Emma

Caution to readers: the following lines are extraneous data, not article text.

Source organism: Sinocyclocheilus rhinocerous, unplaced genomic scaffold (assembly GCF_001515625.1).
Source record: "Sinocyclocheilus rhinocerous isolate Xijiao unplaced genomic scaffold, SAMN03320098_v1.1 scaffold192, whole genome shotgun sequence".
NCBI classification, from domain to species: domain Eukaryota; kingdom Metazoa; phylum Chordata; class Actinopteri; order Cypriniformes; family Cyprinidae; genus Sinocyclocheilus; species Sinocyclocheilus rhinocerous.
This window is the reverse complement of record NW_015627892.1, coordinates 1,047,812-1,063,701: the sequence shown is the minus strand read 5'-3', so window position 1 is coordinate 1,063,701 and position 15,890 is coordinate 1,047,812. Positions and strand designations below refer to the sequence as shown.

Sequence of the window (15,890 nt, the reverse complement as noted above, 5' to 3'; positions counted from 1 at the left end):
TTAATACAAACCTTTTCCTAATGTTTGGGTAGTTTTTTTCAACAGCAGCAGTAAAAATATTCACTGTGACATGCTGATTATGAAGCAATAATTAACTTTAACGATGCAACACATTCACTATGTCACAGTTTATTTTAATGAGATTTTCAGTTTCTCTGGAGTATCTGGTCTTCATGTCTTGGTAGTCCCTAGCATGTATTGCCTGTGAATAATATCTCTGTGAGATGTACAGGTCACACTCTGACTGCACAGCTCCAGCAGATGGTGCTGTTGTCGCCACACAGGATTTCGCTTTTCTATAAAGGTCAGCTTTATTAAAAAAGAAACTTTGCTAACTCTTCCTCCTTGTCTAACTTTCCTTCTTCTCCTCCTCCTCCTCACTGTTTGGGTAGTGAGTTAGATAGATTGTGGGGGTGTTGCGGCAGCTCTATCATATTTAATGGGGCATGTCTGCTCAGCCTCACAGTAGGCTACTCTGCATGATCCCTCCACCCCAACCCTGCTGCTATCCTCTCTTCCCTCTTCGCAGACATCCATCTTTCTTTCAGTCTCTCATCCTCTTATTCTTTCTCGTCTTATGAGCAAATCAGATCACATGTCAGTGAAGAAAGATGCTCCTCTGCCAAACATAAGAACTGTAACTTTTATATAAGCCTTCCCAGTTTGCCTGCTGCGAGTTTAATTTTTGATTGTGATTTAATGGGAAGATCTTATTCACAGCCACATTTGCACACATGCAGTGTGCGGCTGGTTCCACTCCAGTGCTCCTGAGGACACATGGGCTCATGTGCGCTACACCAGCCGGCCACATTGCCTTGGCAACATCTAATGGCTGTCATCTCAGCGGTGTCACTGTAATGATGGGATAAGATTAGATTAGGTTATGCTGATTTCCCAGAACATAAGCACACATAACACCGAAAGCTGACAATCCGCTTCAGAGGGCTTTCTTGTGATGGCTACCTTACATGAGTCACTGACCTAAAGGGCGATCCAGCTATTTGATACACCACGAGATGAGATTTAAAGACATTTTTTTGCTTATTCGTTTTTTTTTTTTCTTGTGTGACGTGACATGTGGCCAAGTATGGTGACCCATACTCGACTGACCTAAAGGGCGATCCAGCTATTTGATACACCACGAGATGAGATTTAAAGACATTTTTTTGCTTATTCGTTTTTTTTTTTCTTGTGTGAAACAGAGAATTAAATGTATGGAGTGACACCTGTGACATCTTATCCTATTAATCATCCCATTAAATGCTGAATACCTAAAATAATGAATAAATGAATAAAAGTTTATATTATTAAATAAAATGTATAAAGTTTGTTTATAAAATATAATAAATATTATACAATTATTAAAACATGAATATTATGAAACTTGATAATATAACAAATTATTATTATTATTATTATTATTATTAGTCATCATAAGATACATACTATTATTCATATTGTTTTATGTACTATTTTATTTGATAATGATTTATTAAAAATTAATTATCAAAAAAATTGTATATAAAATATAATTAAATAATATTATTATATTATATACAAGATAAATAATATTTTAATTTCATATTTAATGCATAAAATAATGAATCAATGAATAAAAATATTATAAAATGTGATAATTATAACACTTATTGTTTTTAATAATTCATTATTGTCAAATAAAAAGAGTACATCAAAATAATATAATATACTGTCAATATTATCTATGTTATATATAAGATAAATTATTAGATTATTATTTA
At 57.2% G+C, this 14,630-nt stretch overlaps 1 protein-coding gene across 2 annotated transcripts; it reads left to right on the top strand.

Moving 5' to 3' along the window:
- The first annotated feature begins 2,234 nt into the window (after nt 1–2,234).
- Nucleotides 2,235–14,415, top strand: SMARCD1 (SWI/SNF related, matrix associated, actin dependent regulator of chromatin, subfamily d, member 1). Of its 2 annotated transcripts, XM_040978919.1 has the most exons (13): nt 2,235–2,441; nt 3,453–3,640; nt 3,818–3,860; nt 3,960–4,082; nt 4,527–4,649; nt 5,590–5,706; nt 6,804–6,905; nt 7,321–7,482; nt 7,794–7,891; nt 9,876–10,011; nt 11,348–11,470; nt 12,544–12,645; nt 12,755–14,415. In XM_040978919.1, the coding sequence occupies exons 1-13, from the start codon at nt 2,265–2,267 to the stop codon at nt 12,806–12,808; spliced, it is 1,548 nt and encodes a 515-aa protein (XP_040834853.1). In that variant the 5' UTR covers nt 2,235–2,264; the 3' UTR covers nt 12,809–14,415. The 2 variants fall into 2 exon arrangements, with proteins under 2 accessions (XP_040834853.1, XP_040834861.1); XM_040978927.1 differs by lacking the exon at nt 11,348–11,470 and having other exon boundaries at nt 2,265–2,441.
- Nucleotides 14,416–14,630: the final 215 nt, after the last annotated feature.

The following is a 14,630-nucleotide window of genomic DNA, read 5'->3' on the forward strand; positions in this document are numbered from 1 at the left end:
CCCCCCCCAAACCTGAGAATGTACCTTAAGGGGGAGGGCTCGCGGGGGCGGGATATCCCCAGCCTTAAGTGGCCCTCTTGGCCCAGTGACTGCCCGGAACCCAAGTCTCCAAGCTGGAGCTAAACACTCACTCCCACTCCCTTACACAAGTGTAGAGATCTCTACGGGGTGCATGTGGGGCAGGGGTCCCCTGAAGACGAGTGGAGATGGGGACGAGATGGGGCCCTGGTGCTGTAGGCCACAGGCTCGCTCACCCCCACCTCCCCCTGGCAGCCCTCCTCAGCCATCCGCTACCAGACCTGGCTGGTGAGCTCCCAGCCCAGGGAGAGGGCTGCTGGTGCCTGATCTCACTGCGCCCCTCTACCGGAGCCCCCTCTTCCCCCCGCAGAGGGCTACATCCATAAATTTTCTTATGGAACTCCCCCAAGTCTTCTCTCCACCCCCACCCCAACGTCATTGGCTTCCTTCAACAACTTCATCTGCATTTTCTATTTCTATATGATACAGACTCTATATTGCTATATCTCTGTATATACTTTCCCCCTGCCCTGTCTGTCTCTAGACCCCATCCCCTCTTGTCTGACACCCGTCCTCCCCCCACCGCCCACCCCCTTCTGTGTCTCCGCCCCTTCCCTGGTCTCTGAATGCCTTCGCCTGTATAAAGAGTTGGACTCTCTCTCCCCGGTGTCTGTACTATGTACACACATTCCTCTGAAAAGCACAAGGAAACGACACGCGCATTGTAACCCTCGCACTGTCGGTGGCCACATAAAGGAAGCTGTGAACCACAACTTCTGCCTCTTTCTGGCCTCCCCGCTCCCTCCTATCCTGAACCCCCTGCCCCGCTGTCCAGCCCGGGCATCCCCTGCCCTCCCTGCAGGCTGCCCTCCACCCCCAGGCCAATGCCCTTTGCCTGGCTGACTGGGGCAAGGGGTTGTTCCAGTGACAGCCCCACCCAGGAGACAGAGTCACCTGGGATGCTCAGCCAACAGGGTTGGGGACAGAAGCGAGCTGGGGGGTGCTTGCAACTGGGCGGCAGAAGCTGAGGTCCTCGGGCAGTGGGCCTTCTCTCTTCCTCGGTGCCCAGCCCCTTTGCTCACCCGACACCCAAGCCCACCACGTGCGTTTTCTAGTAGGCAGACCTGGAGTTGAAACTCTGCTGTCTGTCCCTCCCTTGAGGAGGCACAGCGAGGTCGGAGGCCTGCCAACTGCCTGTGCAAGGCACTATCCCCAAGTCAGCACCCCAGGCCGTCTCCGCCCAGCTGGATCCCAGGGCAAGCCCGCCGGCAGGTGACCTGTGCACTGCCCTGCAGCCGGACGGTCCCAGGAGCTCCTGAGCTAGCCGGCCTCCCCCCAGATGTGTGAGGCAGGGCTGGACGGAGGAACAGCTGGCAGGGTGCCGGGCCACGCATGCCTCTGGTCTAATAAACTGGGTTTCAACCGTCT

Before Hayao Miyazaki made "Howl's Moving Castle" into a feature length animated film in 2006 (2004 if you saw it in Japan), it was a book written by Diana Wynne Jones in 1986. Due to the inherent difficulties of creating an animated film, Miyazaki greatly abridged and adjusted the plot of the novel for his movie. I happened to enjoy both film and novel but after reading the book I realized that the plot is extremely different in the novel--enough that the book and movie become completely Before Hayao Miyazaki made "Howl's Moving Castle" into a feature length animated film in 2006 (2004 if you saw it in Japan), it was a book written by Diana Wynne Jones in 1986. Due to the inherent difficulties of creating an animated film, Miyazaki greatly abridged and adjusted the plot of the novel for his movie. I happened to enjoy both film and novel but after reading the book I realized that the plot is extremely different in the novel--enough that the book and movie become completely different viewing experiences. Anyway, that's all I'm going to say about the movie. On to the discussion of the book: Sophie lives "in the land of Ingary, where such things as seven-league boots and cloaks of invisibility exist." In other words, all of the traditional fairy tale stories are real. Not so bad, except that Sophie Hatter is the eldest of three sisters, which everyone knows means Sophie is doomed to failure should she ever set out to seek her fortunes. Sophie is resigned to her fate--living obscurely, and less than successfully, working in the family hat shop. Except that this is not a traditional fairy tale and events soon intervene to set Sophie on a very unexpected course indeed for an eldest daughter. It all starts in the hat shop after some interesting things begin to happen when Sophie talks to the hats she trims. Interesting enough to attract the attention of the dangerous Witch of the Waste. When her encounter with the Witch of the Waste leaves Sophie cursed in the body of an old woman, she has no choice but to go out and seek her fortune in hopes of breaking the curse (even if she is an eldest daughter). Along the way, Sophie comes upon a mysterious moving castle that has taken up in the hill's of Ingary. The castle belongs to Wizard Howl "who was known to amuse himselv by collection young girls and sucking the souls from them. Or some people said he ate their hearts." Either way, he was not anyone Sophie expected to ever meet let alone move in with. Until she does. Adventure ensues as Sophie tries to break the curse and help Howl with his own uniquely magical problems. In terms of fantasy novels, "Howl's Moving Castle" is one of my favorites. The world Jones creates is fully realized without ever getting boring or limiting the reader's imagination. The tone of her narrative is also spot on. Readers of Jane Austen's novels or the "Sorcery and Cecelia" series will notice a similar narrative voice. Although this novel is largely timeless, the prose has a charmingly Victorian tone--taking its time to arrive at the action, the better to familiarize readers with the characters involved and show the readers just how fantastic they (and the story) really are. I also adore this story because it is romantic, thrilling, and completely absorbing. Even at 329 pages, the novel is far too short. Happily, Diana Wynne Jones follows up "Howl's Moving Castle" with "Castle in the Air" (1990) and a brand new book featuring Sophie and Howl ("House of Many Ways") is due out in May of 2008. You can find this review and more on my blog Miss Print